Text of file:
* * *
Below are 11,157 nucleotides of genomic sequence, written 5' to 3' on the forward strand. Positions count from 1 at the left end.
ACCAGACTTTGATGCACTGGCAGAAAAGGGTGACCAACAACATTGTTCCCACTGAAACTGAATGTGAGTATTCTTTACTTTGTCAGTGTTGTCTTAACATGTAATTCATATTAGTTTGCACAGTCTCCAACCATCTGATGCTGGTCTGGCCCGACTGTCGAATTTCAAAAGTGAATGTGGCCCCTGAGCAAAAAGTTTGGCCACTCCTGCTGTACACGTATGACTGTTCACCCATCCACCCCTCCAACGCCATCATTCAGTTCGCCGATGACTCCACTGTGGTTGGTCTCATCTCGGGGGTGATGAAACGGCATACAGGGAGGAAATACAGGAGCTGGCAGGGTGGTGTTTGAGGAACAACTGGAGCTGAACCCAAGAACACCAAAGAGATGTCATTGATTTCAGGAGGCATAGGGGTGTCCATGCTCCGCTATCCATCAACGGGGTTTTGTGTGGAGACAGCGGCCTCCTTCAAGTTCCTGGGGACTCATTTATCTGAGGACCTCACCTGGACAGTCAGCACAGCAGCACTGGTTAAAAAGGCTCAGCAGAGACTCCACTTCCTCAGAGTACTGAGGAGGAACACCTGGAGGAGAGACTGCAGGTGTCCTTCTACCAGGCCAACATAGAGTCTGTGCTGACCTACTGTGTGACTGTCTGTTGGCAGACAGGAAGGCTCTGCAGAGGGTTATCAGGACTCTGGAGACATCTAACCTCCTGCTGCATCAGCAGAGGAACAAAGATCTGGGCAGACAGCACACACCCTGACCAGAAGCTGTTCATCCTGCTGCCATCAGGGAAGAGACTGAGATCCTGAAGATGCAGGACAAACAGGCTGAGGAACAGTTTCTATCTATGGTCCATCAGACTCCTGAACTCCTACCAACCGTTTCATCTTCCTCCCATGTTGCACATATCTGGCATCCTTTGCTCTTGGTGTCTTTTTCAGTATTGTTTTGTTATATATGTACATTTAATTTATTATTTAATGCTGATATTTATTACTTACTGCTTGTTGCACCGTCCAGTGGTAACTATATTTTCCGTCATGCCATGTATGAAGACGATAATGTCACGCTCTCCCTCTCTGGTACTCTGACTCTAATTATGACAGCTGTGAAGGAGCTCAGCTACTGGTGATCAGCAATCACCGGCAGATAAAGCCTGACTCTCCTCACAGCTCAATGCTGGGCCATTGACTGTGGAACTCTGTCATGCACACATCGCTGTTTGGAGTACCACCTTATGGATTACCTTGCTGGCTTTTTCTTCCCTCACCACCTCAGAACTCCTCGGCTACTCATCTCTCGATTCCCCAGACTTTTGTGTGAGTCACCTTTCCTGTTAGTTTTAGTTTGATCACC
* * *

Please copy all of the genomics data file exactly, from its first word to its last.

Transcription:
Below are 11,157 nucleotides of genomic sequence, written 5' to 3' on the forward strand. Positions count from 1 at the left end.
ACCAGACTTTGATGCACTGGCAGAAAAGGGTGACCAACAACATTGTTCCCACTGAAACTGAATGTGAGTATTCTTTACTTTGTCAGTGTTGTCTTAACATGTAATTCATATTAGTTTGCACAGTCTCCAACCATCTGATGCTGGTCTGGCCCGACTGTCGAATTTCAAAAGTGAATGTGGCCCCTGAGCAAAAAGTTTGGCCACTCCTGCTGTACACGTATGACTGTTCACCCATCCACCCCTCCAACGCCATCATTCAGTTCGCCGATGACTCCACTGTGGTTGGTCTCATCTCGGGGGTGATGAAACGGCATACAGGGAGGAAATACAGGAGCTGGCAGGGTGGTGTTTGAGGAACAACTGGAGCTGAACCCAAGAACACCAAAGAGATGTCATTGATTTCAGGAGGCATAGGGGTGTCCATGCTCCGCTATCCATCAACGGGGTTTTGTGTGGAGACAGCGGCCTCCTTCAAGTTCCTGGGGACTCATTTATCTGAGGACCTCACCTGGACAGTCAGCACAGCAGCACTGGTTAAAAAGGCTCAGCAGAGACTCCACTTCCTCAGAGTACTGAGGAGGAACACCTGGAGGAGAGACTGCAGGTGTCCTTCTACCAGGCCAACATAGAGTCTGTGCTGACCTACTGTGTGACTGTCTGTTGGCAGACAGGAAGGCTCTGCAGAGGGTTATCAGGACTCTGGAGACATCTAACCTCCTGCTGCATCAGCAGAGGAACAAAGATCTGGGCAGACAGCACACACCCTGACCAGAAGCTGTTCATCCTGCTGCCATCAGGGAAGAGACTGAGATCCTGAAGATGCAGGACAAACAGGCTGAGGAACAGTTTCTATCTATGGTCCATCAGACTCCTGAACTCCTACCAACCGTTTCATCTTCCTCCCATGTTGCACATATCTGGCATCCTTTGCTCTTGGTGTCTTTTTCAGTATTGTTTTGTTATATATGTACATTTAATTTATTATTTAATGCTGATATTTATTACTTACTGCTTGTTGCACCGTCCAGTGGTAACTATATTTTCCGTCATGCCATGTATGAAGACGATAATGTCACGCTCTCCCTCTCTGGTACTCTGACTCTAATTATGACAGCTGTGAAGGAGCTCAGCTACTGGTGATCAGCAATCACCGGCAGATAAAGCCTGACTCTCCTCACAGCTCAATGCTGGGCCATTGACTGTGGAACTCTGTCATGCACACATCGCTGTTTGGAGTACCACCTTATGGATTACCTTGCTGGCTTTTTCTTCCCTCACCACCTCAGAACTCCTCGGCTACTCATCTCTCGATTCCCCAGACTTTTGTGTGAGTCACCTTTCCTGTTAGTTTTAGTTTGATCACC